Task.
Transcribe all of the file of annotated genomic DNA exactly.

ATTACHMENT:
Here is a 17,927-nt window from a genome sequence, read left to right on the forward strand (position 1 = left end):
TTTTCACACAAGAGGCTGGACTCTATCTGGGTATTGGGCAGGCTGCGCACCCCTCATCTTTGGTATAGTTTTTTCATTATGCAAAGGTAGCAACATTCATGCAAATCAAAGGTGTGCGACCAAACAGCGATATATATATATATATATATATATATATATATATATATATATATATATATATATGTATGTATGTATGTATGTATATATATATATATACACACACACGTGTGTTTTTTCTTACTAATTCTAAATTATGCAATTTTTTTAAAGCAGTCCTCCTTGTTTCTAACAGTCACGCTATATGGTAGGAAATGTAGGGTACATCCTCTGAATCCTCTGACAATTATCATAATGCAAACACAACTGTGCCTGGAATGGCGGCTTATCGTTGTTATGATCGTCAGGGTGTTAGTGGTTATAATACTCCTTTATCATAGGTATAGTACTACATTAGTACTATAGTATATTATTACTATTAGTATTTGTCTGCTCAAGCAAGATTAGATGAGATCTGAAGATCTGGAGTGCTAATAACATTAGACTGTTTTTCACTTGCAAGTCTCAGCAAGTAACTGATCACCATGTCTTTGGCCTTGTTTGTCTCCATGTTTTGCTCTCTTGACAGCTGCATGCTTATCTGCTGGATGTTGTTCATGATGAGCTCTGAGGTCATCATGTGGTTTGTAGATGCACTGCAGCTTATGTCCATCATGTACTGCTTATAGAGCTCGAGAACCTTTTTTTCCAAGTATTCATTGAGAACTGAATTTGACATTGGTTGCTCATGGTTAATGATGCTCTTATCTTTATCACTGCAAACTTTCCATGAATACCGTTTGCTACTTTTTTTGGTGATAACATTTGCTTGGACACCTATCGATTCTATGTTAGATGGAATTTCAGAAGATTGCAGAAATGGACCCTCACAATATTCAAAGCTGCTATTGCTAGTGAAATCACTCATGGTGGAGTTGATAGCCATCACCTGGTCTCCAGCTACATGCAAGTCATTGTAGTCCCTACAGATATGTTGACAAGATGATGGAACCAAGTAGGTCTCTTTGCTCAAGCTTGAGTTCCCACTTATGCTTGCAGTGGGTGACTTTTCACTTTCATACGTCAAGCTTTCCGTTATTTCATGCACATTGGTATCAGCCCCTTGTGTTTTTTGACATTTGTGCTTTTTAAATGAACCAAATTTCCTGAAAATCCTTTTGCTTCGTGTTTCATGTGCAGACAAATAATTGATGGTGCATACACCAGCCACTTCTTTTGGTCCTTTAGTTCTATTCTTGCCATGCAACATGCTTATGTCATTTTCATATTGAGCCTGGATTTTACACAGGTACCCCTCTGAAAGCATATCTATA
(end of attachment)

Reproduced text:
Here is a 17,927-nt window from a genome sequence, read left to right on the forward strand (position 1 = left end):
TTTTCACACAAGAGGCTGGACTCTATCTGGGTATTGGGCAGGCTGCGCACCCCTCATCTTTGGTATAGTTTTTTCATTATGCAAAGGTAGCAACATTCATGCAAATCAAAGGTGTGCGACCAAACAGCGATATATATATATATATATATATATATATATATATATATATATATATATATATATGTATGTATGTATGTATGTATATATATATATATACACACACACGTGTGTTTTTTCTTACTAATTCTAAATTATGCAATTTTTTTAAAGCAGTCCTCCTTGTTTCTAACAGTCACGCTATATGGTAGGAAATGTAGGGTACATCCTCTGAATCCTCTGACAATTATCATAATGCAAACACAACTGTGCCTGGAATGGCGGCTTATCGTTGTTATGATCGTCAGGGTGTTAGTGGTTATAATACTCCTTTATCATAGGTATAGTACTACATTAGTACTATAGTATATTATTACTATTAGTATTTGTCTGCTCAAGCAAGATTAGATGAGATCTGAAGATCTGGAGTGCTAATAACATTAGACTGTTTTTCACTTGCAAGTCTCAGCAAGTAACTGATCACCATGTCTTTGGCCTTGTTTGTCTCCATGTTTTGCTCTCTTGACAGCTGCATGCTTATCTGCTGGATGTTGTTCATGATGAGCTCTGAGGTCATCATGTGGTTTGTAGATGCACTGCAGCTTATGTCCATCATGTACTGCTTATAGAGCTCGAGAACCTTTTTTTCCAAGTATTCATTGAGAACTGAATTTGACATTGGTTGCTCATGGTTAATGATGCTCTTATCTTTATCACTGCAAACTTTCCATGAATACCGTTTGCTACTTTTTTTGGTGATAACATTTGCTTGGACACCTATCGATTCTATGTTAGATGGAATTTCAGAAGATTGCAGAAATGGACCCTCACAATATTCAAAGCTGCTATTGCTAGTGAAATCACTCATGGTGGAGTTGATAGCCATCACCTGGTCTCCAGCTACATGCAAGTCATTGTAGTCCCTACAGATATGTTGACAAGATGATGGAACCAAGTAGGTCTCTTTGCTCAAGCTTGAGTTCCCACTTATGCTTGCAGTGGGTGACTTTTCACTTTCATACGTCAAGCTTTCCGTTATTTCATGCACATTGGTATCAGCCCCTTGTGTTTTTTGACATTTGTGCTTTTTAAATGAACCAAATTTCCTGAAAATCCTTTTGCTTCGTGTTTCATGTGCAGACAAATAATTGATGGTGCATACACCAGCCACTTCTTTTGGTCCTTTAGTTCTATTCTTGCCATGCAACATGCTTATGTCATTTTCATATTGAGCCTGGATTTTACACAGGTACCCCTCTGAAAGCATATCTATA